Whew! Where do I begin a review? High points and low points, I guess. High marks go to James Robinson for his careful attention to the details of the old Starman series featuring Prince Gavyn, and for his thoughtful integration of Will Payton into that super-story. The Krypton issue added new character to pre-destruction Krypton and to Jor-El, also without violating any known continuity. The story brought heroism back into the character of Mikaal Tomas. The Space Cabby issue (#55, mentioned above) was fun and funny especially the last of the three versions, which does a riff on Jack Kirby. And Will Payton is alive, well and free. John Ostrander and all Hypertime boosters take note: it is very possible to tell a good story while paying careful attention even to the niggling details of continuity.
The only thing that could really be described as a low point is the art from the Snejbjerg-Champagne team, which was excellent from issue # 50-55, but took a nosedive in the final four issues.
And the major disappointment is that Will Payton has not returned to Earth (yet Robinson, in communication on the DC Comics messgage board has hinted that Will may yet return home). He remains on the planet of Prince Gavyn, trying to decide whether he is truly that old Starman's new incarnation, or if he is really Will Payton, with memories of Gavyn's life implanted in him by Gavyn's old mentor.
My vote: A solid 9 out of 10
of the Dragon #1-4
Looking for a change of pace from the standard superhero fare, I picked up this four issue miniseries during a recent back issue sale at the local comic shop. Written and illustrated by Tim Truman, the series features a lot of action and adventure, with bits of humor interspersed to lighten things up. One of the most interesting aspects of the series is Truman's use of a mixture of DC characters mainly associated with one historical time period.
The story begins in 1927 in China, and it stars an elderly but still kickin' Bat Lash (a cowboy/Western character), Hans von Hammer - the World War I Enemy Ace, the WW2 Japanese villain Kung, a young Chop-Chop (of Blackhawk fame), and the immortal bad guy Vandal Savage. Of the characters Truman created for the series, Biff Bradley is probably a brother of New York City detective Slam Bradley, and Chinese secret agent Miss Fear is reminiscent of the golden age Sensation Comics backup feature "Lady Danger." And lest I forget, beginning in issue 2, the story takes place on Dinosaur Island. For those who don't know, Dinosaur Island is an isle in the Pacific where dinosaurs still flourish, and it played a part in many a fanciful World War 2 tale.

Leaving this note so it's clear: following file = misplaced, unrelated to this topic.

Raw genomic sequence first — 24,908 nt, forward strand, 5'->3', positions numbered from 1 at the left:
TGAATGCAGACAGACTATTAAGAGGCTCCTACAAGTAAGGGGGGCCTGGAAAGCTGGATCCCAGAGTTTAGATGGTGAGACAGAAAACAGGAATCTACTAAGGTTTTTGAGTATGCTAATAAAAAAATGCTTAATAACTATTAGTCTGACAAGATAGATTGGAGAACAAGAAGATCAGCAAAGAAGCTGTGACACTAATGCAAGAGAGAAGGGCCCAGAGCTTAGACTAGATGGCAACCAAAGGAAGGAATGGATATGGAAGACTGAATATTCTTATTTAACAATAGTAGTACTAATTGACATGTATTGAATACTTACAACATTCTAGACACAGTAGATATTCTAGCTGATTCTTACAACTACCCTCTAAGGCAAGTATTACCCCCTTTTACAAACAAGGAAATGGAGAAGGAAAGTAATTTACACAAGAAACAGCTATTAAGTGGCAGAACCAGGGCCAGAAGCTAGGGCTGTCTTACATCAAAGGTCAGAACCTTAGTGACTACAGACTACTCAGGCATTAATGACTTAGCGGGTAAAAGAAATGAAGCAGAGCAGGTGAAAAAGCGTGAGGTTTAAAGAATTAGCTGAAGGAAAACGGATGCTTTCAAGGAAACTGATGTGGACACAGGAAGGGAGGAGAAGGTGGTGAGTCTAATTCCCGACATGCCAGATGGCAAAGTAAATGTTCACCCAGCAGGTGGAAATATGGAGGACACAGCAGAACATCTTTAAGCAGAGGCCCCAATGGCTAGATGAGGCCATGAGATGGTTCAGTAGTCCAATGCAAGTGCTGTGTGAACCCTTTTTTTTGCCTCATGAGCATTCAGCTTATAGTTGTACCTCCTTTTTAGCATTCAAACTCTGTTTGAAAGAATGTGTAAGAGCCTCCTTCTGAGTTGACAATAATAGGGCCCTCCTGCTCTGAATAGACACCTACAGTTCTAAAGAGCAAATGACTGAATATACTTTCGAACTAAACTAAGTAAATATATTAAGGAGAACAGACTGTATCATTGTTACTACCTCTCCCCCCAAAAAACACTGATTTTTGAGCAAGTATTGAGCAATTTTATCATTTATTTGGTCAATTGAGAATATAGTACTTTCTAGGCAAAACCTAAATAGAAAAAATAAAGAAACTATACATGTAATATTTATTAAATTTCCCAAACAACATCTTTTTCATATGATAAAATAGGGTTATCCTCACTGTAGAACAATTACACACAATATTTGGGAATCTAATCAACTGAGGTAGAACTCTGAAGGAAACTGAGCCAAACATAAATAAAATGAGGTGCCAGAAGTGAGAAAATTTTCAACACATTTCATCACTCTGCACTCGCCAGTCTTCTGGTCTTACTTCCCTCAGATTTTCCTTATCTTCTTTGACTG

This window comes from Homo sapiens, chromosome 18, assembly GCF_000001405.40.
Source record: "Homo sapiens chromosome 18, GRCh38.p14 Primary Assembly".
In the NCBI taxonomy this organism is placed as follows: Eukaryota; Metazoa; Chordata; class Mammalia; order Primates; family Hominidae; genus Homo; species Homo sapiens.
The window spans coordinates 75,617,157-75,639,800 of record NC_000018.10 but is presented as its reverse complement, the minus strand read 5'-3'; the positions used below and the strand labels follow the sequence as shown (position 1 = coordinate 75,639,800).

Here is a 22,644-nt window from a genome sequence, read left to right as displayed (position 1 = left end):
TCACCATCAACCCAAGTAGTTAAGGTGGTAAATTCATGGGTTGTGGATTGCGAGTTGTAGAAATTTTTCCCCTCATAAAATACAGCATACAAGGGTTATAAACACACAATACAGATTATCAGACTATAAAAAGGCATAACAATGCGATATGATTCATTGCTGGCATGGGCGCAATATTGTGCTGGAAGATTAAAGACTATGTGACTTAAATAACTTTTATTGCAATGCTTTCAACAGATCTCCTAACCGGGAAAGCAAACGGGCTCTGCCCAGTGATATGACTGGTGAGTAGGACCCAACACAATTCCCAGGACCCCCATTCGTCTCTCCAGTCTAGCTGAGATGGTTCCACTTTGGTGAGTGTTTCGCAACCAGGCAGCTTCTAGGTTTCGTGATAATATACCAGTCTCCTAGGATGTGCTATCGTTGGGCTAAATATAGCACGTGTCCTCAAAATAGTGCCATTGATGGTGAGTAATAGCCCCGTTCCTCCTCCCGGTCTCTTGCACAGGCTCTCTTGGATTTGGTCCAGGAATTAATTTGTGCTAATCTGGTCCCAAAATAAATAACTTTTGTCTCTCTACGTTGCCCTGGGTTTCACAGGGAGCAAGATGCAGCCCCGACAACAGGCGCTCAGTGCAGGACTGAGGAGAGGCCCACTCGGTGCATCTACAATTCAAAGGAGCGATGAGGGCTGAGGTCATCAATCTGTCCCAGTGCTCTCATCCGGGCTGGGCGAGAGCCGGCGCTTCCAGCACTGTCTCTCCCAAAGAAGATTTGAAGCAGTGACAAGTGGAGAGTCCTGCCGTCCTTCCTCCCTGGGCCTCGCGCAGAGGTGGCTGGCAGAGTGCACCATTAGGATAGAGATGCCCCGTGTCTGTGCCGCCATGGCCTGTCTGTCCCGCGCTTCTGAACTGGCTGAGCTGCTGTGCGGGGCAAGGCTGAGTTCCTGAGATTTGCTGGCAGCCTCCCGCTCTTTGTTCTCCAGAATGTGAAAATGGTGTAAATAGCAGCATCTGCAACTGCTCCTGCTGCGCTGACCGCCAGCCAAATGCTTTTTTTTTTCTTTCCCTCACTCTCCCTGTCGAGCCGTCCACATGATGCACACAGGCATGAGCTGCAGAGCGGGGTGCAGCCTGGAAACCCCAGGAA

Without giving away too much of the plot, the trio of Bat Lash, Biff Bradley, and von Hammer are hired by General Chiang Kai-Shek, Chinese Nationalist leader, to retrieve two legendary swords from the Isle of Dragons. Kai-Shek tells the trio of a Chinese folk tale which says that the return of the swords, and one "dragon," will make China a powerful nation once more. Kai-Shek wants the power the swords will bring him so he can defeat the threat of Mao Tse Tung's Communist party, remove all foreign influences from China, and unite the country under his control. Bat Lash, Bradley, and von Hammer set out with a boat full of sailors for the Isle of Dragons (really Dinosaur Island), and they aim to find the swords, capture a dinosaur, and return them to Kai-Shek.
In the meantime, two other competing groups have set out to retrieve the swords as well. Miss Fear leads a squadron of Chinese soldiers who want the swords for Mao Tse Tung's communists, and Kung leads a group of Japanese ninjas who want the swords for their own country. And whose side is Vandal Savage on? Or does he represent a fourth group? Needless to say, everything hits the fan when dinosaurs and the three groups of competitors meet.
Truman uses the large cast of characters expertly as the story unfolds. Old age hasn't slowed Bat Lash down a bit. He still cheats at cards and only uses violence as a last resort. The characterization of von Hammer is also right on target, and it's thrilling to see him take on a horde of pterodactyls (flying dinosaurs) without ammunition. My only complaint is that I wish Truman would have made more use of Chop-Chop. Chop-Chop gets in one or two good one-liners (especially in issue 2), but he is relegated to the background most of the time.
I'm no art critic, but I know what I like and what I don't. That said, I liked Truman's art. He did a bang up job on the covers, and the interiors aren't too shabby either. His rendition of von Hammer's plane and various dinosaurs really stand out. Additionally, Truman lets the art speak for itself in certain places where dialogue or captions would have just cluttered the pages. Especially well done in this respect are the scenes aboard the plane in issues 3 and 4. My one complaint about the art is Vandal Savage's portrayal. He looks way too hairy - trim the beard, Vandal! - and the beady little red eyes make him look possessed.
Overall, I enjoyed the series. I think the epilogue could have been expanded a bit more, because it felt a tad rushed, but that doesn't stop me from giving Guns of the Dragon an 8 out of 10.
My vote: 8 out of 10
David R. Black is Fanzing.com's magazine editor and chief archivist. A big fan of "The Warlord," he has a cat named Shakira and is looking for a girlfriend named Tara....